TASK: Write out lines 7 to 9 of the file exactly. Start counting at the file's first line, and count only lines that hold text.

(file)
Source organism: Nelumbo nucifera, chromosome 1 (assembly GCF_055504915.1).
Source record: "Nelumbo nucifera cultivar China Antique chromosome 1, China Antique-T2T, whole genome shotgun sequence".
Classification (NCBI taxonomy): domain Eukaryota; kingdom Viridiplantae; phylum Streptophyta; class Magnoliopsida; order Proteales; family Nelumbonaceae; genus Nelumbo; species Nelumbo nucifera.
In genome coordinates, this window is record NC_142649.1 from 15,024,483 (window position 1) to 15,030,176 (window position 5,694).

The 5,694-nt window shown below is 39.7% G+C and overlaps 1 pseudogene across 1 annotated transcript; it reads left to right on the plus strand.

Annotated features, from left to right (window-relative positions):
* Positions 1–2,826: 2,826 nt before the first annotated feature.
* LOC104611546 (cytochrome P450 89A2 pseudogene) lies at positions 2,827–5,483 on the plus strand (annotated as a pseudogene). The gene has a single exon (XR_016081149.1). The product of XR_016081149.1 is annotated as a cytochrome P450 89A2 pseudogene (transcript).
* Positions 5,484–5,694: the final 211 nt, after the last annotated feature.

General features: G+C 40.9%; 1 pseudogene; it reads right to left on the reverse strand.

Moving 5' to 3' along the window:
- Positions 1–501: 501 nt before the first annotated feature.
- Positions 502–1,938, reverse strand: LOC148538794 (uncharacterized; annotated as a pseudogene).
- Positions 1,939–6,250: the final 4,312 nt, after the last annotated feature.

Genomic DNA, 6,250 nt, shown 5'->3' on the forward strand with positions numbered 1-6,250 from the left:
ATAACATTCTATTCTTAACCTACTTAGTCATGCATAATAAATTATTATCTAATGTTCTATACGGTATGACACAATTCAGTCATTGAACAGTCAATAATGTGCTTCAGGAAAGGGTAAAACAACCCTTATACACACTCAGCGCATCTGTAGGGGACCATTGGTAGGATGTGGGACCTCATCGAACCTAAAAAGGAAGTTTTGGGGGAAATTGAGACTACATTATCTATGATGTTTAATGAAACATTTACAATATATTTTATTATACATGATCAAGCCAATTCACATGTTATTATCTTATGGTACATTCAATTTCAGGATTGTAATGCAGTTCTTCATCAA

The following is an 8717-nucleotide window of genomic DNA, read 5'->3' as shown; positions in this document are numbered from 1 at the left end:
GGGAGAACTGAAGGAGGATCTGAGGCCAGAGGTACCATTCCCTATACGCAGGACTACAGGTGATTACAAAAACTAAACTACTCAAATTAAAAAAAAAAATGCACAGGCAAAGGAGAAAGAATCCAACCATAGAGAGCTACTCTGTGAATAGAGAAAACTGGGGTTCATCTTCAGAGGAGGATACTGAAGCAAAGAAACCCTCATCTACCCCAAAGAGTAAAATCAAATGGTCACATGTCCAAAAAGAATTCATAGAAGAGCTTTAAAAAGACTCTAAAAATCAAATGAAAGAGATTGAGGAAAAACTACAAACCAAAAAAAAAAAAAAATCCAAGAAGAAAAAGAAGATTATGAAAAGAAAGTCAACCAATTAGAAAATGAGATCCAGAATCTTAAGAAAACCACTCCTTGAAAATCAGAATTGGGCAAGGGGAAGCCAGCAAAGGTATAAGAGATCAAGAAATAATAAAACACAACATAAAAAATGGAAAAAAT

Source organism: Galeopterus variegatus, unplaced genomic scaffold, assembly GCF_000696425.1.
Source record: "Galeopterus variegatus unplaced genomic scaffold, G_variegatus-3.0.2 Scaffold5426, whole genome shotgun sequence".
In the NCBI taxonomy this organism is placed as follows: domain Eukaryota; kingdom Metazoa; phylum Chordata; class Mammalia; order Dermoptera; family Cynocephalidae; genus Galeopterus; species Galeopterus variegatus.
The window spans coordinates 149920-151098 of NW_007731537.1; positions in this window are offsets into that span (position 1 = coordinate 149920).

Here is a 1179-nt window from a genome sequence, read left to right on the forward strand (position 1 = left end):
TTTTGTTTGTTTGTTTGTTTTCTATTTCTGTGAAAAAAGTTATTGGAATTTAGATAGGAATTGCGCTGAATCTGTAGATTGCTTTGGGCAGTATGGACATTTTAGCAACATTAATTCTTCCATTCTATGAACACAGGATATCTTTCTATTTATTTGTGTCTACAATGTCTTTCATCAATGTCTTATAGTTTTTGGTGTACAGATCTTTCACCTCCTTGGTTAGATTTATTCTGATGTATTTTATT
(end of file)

* Positions 1–2,826: 2,826 nt before the first annotated feature.
* LOC104611546 (cytochrome P450 89A2 pseudogene) lies at positions 2,827–5,483 on the plus strand (annotated as a pseudogene). The gene has a single exon (XR_016081149.1). The product of XR_016081149.1 is annotated as a cytochrome P450 89A2 pseudogene (transcript).
* Positions 5,484–5,694: the final 211 nt, after the last annotated feature.